“We desperately need more embodied, more erotic, more incarnational, more sexually-positive spiritualities. That realization still escapes many in the church, . . . Eros is that love born of our hungers, our passions, and our desires for one another. Eros has often been contrasted with self-giving love, agape, and, to our impoverishment, the straight-white-male tradition has embraced an agape reductionism. So, we’ve been taught that agape is good and eros is cheap and sub-Christian. Most of us were reared on that kind of theology. Many religious people still learn to fear, despise, trivialize, and be ashamed of their erotic bodies. I surely was. I got the idea that if you just sat real still and didn’t wiggle, eros would go away. (It didn’t.)” (Nelson)

Now is a good time to let our bodies wiggle, if you will. Allow them enough safe space to be all of who we were created to be – in goodness, no less. Whatever that thing is that ignites response in us from another is part of the universal energy that flows from G~d and through every created being and thing. Sometimes we experience this energy, that which we call love, through a desire to couple with another. Sometimes that coupling involves sex. Sometimes it does not.

With this understanding of love and erotica we embark on our journey through 10 of my favorite films that inspire (re)consideration of these themes. Thank you for joining me; I look forward to hearing from you! (What will be the first film? We find out tomorrow! ;-))

“[A] relationship with little erotic hunger and little passion gives little blessing. A relationship that fears the ecstasy of shared pleasure dries up. Alice Walker reminds us [via Shug], in The Color Purple of the importance of sexual pleasure: ‘God love all them feelings. That’s some of the best stuff that God did. And when you know God loves ‘em, you enjoys ‘em a lot more. You can just relax, go with everything that’s going, and praise God liking what you like.’” (Nelson)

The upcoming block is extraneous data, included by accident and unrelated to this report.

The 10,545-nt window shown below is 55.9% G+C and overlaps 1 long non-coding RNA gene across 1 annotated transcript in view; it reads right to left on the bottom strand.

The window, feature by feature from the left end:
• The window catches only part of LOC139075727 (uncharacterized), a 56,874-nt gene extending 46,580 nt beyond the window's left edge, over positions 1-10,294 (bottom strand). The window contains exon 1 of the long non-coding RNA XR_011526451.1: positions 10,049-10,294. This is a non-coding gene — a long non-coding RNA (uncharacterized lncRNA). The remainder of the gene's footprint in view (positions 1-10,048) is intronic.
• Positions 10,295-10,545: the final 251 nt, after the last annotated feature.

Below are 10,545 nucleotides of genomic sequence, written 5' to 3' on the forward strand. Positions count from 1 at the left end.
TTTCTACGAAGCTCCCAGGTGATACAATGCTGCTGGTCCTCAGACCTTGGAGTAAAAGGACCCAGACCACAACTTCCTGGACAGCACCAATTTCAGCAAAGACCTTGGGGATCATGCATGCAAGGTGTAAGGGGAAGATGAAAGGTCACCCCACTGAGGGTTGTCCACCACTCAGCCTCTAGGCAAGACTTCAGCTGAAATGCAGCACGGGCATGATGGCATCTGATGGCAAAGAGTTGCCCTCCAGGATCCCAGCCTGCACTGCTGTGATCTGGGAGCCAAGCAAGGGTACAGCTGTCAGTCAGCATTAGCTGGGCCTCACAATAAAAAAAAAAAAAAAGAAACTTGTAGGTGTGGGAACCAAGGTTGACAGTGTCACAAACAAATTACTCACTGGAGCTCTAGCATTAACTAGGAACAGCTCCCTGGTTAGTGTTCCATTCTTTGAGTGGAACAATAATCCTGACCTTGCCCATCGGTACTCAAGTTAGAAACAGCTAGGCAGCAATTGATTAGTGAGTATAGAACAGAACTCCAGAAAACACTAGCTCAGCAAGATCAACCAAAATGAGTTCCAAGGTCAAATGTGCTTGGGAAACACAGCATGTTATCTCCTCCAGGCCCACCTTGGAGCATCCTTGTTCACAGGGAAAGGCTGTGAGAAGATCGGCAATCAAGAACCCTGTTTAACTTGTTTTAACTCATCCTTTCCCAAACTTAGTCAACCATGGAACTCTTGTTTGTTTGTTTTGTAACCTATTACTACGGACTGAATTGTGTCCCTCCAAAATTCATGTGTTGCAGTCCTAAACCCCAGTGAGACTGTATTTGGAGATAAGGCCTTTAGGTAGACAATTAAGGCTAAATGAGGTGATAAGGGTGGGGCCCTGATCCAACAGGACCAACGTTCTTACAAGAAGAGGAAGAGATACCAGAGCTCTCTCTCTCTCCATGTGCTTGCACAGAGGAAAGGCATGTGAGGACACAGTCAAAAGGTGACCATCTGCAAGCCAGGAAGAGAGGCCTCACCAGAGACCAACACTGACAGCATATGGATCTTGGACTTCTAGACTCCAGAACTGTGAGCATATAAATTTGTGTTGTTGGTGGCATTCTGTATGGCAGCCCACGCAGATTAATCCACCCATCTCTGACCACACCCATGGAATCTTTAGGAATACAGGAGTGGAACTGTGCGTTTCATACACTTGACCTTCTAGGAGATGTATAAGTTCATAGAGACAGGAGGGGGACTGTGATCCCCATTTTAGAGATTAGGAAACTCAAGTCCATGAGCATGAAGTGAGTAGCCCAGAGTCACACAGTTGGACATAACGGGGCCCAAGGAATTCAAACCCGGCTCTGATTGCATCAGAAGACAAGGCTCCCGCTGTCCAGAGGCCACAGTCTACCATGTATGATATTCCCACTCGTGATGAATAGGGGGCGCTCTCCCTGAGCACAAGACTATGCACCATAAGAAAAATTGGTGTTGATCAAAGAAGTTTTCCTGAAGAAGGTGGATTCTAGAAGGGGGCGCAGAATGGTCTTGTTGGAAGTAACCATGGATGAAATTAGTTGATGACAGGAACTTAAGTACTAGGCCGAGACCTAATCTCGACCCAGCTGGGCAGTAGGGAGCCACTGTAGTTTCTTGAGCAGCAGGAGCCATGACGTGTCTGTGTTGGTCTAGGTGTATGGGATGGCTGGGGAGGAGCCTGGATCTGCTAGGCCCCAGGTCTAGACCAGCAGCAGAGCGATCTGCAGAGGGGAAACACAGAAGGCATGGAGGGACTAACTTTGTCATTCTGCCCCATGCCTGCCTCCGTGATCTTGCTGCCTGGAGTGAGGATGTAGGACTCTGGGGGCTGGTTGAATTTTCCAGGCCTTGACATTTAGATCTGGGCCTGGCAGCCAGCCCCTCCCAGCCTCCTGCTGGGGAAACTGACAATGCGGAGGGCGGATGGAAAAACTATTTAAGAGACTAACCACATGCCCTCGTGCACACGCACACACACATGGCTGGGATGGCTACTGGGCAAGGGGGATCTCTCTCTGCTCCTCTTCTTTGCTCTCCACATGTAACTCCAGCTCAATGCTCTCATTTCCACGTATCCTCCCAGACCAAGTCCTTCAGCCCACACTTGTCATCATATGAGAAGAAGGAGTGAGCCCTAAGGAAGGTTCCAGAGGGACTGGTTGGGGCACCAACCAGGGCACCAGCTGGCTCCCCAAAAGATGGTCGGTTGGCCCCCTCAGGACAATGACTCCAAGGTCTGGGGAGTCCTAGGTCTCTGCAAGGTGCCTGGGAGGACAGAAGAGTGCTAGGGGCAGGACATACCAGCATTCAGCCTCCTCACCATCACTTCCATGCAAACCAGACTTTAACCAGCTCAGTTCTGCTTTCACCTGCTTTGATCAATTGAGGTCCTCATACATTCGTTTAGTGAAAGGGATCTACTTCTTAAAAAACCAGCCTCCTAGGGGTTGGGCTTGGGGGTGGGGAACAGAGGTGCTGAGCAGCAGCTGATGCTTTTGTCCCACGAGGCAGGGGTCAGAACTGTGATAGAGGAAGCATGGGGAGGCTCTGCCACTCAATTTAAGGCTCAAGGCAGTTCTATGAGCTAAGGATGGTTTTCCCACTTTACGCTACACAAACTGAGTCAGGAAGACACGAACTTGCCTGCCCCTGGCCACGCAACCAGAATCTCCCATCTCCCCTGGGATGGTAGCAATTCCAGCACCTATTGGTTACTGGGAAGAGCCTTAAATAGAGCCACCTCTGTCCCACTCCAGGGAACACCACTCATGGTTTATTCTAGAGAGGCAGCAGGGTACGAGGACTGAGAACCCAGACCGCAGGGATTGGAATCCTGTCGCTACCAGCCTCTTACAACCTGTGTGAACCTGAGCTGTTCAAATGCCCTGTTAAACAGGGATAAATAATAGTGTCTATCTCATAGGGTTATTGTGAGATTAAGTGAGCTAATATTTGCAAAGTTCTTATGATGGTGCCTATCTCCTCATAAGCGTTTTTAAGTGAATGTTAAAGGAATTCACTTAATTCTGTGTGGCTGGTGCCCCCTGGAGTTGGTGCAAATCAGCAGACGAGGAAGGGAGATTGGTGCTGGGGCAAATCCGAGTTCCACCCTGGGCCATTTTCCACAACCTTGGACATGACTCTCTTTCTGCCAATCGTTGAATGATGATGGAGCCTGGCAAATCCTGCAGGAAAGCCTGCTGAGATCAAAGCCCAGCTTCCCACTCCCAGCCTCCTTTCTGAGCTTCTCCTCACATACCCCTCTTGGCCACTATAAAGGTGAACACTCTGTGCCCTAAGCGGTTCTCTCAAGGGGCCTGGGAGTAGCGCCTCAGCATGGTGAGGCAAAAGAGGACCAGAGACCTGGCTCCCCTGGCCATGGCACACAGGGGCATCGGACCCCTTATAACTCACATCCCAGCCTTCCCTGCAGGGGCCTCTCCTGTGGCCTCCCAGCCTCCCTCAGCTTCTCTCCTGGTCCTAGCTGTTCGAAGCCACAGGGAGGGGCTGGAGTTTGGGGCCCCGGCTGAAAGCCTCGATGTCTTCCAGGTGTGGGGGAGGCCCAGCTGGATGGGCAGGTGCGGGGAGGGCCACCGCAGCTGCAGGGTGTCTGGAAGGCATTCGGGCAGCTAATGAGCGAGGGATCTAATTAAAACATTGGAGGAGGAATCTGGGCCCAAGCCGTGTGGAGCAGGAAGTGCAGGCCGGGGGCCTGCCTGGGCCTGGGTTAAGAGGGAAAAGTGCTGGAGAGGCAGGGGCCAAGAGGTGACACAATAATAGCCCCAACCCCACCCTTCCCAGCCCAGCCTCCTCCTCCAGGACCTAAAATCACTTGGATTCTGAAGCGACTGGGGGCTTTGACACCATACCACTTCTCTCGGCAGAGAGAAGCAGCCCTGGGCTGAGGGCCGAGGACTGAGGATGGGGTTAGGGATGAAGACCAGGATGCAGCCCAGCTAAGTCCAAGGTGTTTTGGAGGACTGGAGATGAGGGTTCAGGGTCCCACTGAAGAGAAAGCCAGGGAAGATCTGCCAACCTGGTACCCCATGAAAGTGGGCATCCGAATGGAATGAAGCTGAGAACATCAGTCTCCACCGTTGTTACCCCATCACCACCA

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Desire's Kiss

About this blog series: The “love & erotica” blog series supports the development of the fundraising campaign for Desire’s Kiss – The Short Film. Desire’s Kiss celebrates feminine sexuality and spirituality, based on candi’s book, Who Told You That You Were Naked? Black Women Reclaiming Sexual and Spiritual Goodness and the Judeo-Christian sacred text, Song of Songs. Desire is a nontraditional Christian woman who asserts her independence from conservative views on sex and G~d. The 10 films we will explore over the next five weeks or so come to mind as we produce Desire’s Kiss. We will highlight the love themes (including erotica) in each film.

To learn more about Desire’s Kiss

To purchase your copy of the book, Who Told You That You Were Naked?

 To learn more about candi and her work

(c) 2012 candi dugas, llc

love & erotica in film: 10 of my favorites

love & erotica in film: 10 of my favorites

For the next five weeks or so I will share 10 of my favorite love and erotica films. (Not pornography – there is a difference.) I am not giving them any particular ranking. Nor am I declaring with this series of posts that these are my top 10 of all time. Yet, as we produce Desire’s Kiss, a film that celebrates feminine sexuality and spirituality, these films come to mind. (To learn more about Desire’s Kiss, click here.)

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from celeb.com

I kick off the series this Tues., Oct 9th. Which favorite film will I share first? 😉 I hope you will share your favorite films with me as well, along with any thoughts on my list and responses to my comments. I’m enjoying this already! 😉

(You’ll know best when I post the next film by subscribing to sexNspirit. Check it out to your right or below.)

(c) 2012 candi dugas, llc